In regard to the Dr's. other points of objection my mind remains frm after reconsideration of the subjects. The metaphysical tenet, "That all our materials of thought, are derived either from sensation or reflection p. 147," is perhaps not expressed with metaphysical precision. But I used the word reflection in its more common accepta. tion, in which it comprehends all the operations of the mind; and for this sense, I might claim even the authority of Dr. Reid, Vol, 1, p. 321,







Accomplished from A. D. 772-to 1844.

1. And I saw another mighty angel come down from heaven, cloth ed with a cloud, and a rainbow was upon his head, and his face was as it were the sun, and his feet as pillars of fire:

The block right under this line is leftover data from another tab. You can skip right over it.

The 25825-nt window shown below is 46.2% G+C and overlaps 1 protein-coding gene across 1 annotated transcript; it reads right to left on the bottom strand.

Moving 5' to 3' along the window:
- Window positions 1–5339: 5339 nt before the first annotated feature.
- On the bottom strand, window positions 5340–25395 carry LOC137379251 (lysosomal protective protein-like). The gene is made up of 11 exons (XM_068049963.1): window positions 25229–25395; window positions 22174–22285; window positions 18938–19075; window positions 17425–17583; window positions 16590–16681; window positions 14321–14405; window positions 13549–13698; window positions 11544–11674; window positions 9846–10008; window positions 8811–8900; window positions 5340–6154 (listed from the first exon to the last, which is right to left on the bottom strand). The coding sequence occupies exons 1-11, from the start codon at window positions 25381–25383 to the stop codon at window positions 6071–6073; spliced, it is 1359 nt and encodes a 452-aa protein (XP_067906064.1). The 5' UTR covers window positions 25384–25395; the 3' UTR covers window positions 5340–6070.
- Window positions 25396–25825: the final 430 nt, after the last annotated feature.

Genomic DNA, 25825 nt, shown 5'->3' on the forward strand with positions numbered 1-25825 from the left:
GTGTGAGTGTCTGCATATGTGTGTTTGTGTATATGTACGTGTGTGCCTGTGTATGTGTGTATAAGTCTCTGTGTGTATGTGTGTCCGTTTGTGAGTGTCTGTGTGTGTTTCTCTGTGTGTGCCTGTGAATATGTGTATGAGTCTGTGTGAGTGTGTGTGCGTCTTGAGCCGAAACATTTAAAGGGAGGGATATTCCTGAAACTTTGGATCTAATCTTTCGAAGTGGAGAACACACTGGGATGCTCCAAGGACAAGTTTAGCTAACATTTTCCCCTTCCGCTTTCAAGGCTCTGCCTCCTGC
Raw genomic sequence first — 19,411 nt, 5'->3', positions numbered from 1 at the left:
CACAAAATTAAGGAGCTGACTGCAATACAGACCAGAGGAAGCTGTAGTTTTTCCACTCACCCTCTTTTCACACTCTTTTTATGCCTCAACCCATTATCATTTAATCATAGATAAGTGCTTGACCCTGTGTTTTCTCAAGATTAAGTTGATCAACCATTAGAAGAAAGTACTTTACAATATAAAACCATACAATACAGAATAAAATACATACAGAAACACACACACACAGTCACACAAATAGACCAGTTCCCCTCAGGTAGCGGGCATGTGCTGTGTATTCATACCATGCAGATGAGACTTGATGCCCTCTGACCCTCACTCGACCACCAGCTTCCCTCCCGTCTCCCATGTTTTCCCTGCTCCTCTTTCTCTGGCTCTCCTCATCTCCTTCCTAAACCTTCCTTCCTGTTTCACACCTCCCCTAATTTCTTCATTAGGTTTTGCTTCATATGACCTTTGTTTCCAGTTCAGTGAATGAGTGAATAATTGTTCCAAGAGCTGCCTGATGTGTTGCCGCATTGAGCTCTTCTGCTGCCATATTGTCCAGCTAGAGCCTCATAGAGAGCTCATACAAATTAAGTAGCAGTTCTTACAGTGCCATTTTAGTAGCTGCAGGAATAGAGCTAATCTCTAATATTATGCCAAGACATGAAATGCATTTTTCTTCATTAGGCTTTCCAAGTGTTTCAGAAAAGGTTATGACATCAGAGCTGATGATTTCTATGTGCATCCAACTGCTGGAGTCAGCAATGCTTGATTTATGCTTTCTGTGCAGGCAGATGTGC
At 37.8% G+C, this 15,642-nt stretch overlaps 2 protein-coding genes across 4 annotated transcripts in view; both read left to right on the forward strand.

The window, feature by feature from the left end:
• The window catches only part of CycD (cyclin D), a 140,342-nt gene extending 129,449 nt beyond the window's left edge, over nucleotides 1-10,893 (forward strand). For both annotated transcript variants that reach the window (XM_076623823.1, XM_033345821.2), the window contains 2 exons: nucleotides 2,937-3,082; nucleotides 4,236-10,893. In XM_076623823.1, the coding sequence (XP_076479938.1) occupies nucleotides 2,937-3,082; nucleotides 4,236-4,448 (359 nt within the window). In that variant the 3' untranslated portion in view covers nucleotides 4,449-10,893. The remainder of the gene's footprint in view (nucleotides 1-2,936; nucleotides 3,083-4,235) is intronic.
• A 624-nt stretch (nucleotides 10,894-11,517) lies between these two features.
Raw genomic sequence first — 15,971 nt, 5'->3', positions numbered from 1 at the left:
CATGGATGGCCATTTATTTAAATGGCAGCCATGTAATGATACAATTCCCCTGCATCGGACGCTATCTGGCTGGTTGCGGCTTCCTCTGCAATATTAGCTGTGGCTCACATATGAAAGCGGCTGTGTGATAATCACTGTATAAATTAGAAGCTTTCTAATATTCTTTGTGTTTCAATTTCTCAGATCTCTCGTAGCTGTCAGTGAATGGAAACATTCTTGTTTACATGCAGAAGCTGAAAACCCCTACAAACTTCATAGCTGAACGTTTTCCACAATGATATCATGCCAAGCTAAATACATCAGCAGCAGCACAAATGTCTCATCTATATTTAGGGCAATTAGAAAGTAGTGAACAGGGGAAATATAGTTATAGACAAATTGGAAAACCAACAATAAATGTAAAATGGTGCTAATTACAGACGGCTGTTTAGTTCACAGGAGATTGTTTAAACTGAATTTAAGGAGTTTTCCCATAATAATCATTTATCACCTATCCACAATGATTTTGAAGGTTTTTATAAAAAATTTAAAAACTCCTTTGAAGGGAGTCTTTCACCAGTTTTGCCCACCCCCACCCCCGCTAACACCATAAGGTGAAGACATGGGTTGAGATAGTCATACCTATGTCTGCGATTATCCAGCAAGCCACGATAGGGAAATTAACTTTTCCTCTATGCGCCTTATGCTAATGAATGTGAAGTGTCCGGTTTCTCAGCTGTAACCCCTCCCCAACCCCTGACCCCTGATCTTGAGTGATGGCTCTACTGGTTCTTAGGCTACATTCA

2. And he had in his hand a little book open: and set his right foot upon the sea, and his left foot on the earth, ·

3. And cried with a loud voice, as when a lion rọàreth; and when he had cried, seven thunders uttered their voices.

Here a new scene is opened, which in a manner interrupts the general order of visions in this book of prophecies, and by a prophetic side-line, details the lineage of the Church, and the regal succession of many princes, within the ancient limits of the Roman empire; running parallel with the chronological line of the woe-trumpets. The appearance of this glorious angel, precisely at this place, is of a twofold signification: first, to attract the. reader's attention to the beginning of this prophetic sideline; and secondly, to announce the opening of a new scene of visions in the general system of this prophecy, at the sound of the seventh trumpet. Thus a heavenly herald appeared and made proclamation with a loud voice, before the lamb opened the seven seals, chap. v, 2; and